Michelle Obama’s School Lunch Guidelines Take Another Hit From Trump Admin

School lunch

The U.S. Department of Agriculture has proposed new rules for school meals aimed at giving administrators more flexibility in what they serve in school cafeterias around the country each day.

However nutritionists in the United States are anxious this might mean children will be getting unhealthier food options, which could lead to an increase in obesity.

But child nutrition advocates saw it differently. He says the proposed rule would allow foods served as an entree to be served as a la carte items - which could have unintended consequences.

Agriculture Secretary Sonny Perdue defended the new proposals in a statement Friday saying they will "empower schools to give their very best to our children nationwide".

Last year, as the Trump administration rolled back restrictions on milk and sodium content in school lunches, the USDA concluded in a report that the Obama lunch plan "had a positive and significant influence on nutritional quality", and cut down on "empty calories" served to students.

Gay Anderson, president of the School Nutrition Association, said that while the nutrition standards had been a success overall, some requirements led to reduced participation in the program, higher costs and waste. "Yet the Trump administration seems intent on sabotaging it".

"The Trump administration's assault on children's health continues today under the guise of "simplifying" school meals", Colin Schwartz, the Center for Science in the Public Interest's deputy director for legislative affairs, said in a statement.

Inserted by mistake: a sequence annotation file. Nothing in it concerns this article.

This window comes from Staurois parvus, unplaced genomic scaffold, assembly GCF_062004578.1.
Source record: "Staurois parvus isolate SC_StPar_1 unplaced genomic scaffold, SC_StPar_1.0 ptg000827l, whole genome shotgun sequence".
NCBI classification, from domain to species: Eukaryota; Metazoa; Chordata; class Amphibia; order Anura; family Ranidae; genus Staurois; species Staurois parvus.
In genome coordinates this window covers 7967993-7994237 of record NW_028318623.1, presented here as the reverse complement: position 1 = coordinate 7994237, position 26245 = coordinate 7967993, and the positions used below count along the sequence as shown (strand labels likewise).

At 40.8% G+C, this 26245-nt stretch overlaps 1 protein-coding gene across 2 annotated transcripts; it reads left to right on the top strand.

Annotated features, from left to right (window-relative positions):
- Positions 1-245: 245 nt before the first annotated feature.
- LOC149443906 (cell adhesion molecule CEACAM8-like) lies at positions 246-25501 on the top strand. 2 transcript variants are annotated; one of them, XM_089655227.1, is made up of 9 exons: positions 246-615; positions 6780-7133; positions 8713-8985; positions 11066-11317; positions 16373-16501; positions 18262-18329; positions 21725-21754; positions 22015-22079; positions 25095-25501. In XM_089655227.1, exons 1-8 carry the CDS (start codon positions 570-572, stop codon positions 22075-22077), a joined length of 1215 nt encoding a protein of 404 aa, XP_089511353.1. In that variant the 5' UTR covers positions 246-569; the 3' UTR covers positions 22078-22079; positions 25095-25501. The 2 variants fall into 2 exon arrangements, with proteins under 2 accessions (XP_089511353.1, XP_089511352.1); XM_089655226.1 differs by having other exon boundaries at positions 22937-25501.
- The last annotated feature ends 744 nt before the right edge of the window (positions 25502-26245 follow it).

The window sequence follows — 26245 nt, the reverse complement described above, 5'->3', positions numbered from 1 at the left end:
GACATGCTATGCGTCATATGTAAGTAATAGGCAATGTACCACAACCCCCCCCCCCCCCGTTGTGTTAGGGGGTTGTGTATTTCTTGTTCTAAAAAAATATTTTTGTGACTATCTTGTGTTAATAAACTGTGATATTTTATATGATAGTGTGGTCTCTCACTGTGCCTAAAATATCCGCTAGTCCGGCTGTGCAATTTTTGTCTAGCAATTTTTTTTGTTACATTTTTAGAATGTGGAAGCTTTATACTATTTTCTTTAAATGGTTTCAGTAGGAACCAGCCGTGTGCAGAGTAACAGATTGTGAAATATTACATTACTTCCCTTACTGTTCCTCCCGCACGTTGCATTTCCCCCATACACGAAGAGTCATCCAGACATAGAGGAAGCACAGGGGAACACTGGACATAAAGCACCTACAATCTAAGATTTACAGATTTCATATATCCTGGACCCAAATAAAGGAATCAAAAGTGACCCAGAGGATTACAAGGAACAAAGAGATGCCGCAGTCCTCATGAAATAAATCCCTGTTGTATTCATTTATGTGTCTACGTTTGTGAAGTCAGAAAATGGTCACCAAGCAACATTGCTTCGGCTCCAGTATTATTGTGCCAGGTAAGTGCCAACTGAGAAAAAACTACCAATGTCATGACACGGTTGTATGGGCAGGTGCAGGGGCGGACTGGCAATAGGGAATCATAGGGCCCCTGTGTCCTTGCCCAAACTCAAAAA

Some school districts and food lobbies, such as the potato industry, have long sought to weaken standards put in place under the Obama administration that mandated more wholegrain foods, fruit and vegetables in school meals.

Michelle Obama turned 56 Friday, but one unwelcome gift came in the form of a new Trump proposal that would strike further at one of her most well-known initiatives as first lady: healthier school lunches.

About 30 million students get school meals every day.

The 2010 Health, Hunger-Free Kids Act set nutrition standards for school meals, requiring schools to offer fruits and vegetables and more whole-grain foods and to limit calories, fat and sodium. Before Perdue's rule change that took effect in July 2017, schools were required to reduce sodium to average less than 935 milligrams in elementary schools, 1035 mg in middle school lunches and 1,080 mg in high school lunches. Before the rule change, only fat-free flavored milk was permitted.

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